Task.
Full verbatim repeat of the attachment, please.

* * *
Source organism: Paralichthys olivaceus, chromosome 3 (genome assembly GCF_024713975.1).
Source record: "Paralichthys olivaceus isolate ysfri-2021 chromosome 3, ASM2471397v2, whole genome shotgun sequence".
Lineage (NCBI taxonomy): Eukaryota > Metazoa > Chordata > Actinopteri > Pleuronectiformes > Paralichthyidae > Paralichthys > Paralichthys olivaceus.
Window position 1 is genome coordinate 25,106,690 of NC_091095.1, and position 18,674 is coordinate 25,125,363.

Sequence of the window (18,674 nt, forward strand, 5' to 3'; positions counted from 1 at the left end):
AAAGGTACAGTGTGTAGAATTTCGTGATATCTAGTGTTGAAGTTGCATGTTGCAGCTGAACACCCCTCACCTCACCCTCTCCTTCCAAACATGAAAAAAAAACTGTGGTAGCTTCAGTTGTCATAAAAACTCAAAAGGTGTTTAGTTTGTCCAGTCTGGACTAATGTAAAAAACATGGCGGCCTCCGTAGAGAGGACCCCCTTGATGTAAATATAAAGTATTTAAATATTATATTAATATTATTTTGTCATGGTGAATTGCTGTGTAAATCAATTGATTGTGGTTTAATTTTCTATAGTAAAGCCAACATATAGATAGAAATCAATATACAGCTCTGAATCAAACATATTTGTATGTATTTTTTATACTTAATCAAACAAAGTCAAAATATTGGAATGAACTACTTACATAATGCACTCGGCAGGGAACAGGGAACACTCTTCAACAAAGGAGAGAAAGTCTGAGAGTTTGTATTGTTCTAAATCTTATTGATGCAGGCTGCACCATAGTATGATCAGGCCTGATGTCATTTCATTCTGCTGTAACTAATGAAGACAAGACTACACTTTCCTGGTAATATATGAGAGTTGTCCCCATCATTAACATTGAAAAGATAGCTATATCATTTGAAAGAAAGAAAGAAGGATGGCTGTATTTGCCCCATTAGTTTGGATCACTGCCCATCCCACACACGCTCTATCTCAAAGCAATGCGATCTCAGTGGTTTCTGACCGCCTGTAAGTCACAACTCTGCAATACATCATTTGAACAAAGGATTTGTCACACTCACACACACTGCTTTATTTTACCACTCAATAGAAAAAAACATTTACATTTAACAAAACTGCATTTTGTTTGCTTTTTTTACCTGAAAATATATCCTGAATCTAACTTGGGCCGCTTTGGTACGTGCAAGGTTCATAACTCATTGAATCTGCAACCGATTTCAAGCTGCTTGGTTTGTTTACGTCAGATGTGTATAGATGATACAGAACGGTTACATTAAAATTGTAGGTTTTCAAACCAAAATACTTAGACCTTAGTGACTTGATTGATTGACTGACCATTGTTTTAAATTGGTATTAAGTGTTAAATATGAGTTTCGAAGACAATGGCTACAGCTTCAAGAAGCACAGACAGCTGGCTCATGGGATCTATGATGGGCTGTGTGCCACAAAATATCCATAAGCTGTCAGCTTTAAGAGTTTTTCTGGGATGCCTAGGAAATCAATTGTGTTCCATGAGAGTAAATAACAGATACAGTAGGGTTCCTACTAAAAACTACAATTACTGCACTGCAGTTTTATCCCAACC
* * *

Source organism: Paralichthys olivaceus, chromosome 3 (genome assembly GCF_024713975.1).
Source record: "Paralichthys olivaceus isolate ysfri-2021 chromosome 3, ASM2471397v2, whole genome shotgun sequence".
Lineage (NCBI taxonomy): Eukaryota > Metazoa > Chordata > Actinopteri > Pleuronectiformes > Paralichthyidae > Paralichthys > Paralichthys olivaceus.
Window position 1 is genome coordinate 25,106,690 of NC_091095.1, and position 18,674 is coordinate 25,125,363.

Sequence of the window (18,674 nt, forward strand, 5' to 3'; positions counted from 1 at the left end):
AAAGGTACAGTGTGTAGAATTTCGTGATATCTAGTGTTGAAGTTGCATGTTGCAGCTGAACACCCCTCACCTCACCCTCTCCTTCCAAACATGAAAAAAAAACTGTGGTAGCTTCAGTTGTCATAAAAACTCAAAAGGTGTTTAGTTTGTCCAGTCTGGACTAATGTAAAAAACATGGCGGCCTCCGTAGAGAGGACCCCCTTGATGTAAATATAAAGTATTTAAATATTATATTAATATTATTTTGTCATGGTGAATTGCTGTGTAAATCAATTGATTGTGGTTTAATTTTCTATAGTAAAGCCAACATATAGATAGAAATCAATATACAGCTCTGAATCAAACATATTTGTATGTATTTTTTATACTTAATCAAACAAAGTCAAAATATTGGAATGAACTACTTACATAATGCACTCGGCAGGGAACAGGGAACACTCTTCAACAAAGGAGAGAAAGTCTGAGAGTTTGTATTGTTCTAAATCTTATTGATGCAGGCTGCACCATAGTATGATCAGGCCTGATGTCATTTCATTCTGCTGTAACTAATGAAGACAAGACTACACTTTCCTGGTAATATATGAGAGTTGTCCCCATCATTAACATTGAAAAGATAGCTATATCATTTGAAAGAAAGAAAGAAGGATGGCTGTATTTGCCCCATTAGTTTGGATCACTGCCCATCCCACACACGCTCTATCTCAAAGCAATGCGATCTCAGTGGTTTCTGACCGCCTGTAAGTCACAACTCTGCAATACATCATTTGAACAAAGGATTTGTCACACTCACACACACTGCTTTATTTTACCACTCAATAGAAAAAAACATTTACATTTAACAAAACTGCATTTTGTTTGCTTTTTTTACCTGAAAATATATCCTGAATCTAACTTGGGCCGCTTTGGTACGTGCAAGGTTCATAACTCATTGAATCTGCAACCGATTTCAAGCTGCTTGGTTTGTTTACGTCAGATGTGTATAGATGATACAGAACGGTTACATTAAAATTGTAGGTTTTCAAACCAAAATACTTAGACCTTAGTGACTTGATTGATTGACTGACCATTGTTTTAAATTGGTATTAAGTGTTAAATATGAGTTTCGAAGACAATGGCTACAGCTTCAAGAAGCACAGACAGCTGGCTCATGGGATCTATGATGGGCTGTGTGCCACAAAATATCCATAAGCTGTCAGCTTTAAGAGTTTTTCTGGGATGCCTAGGAAATCAATTGTGTTCCATGAGAGTAAATAACAGATACAGTAGGGTTCCTACTAAAAACTACAATTACTGCACTGCAGTTTTATCCCAACC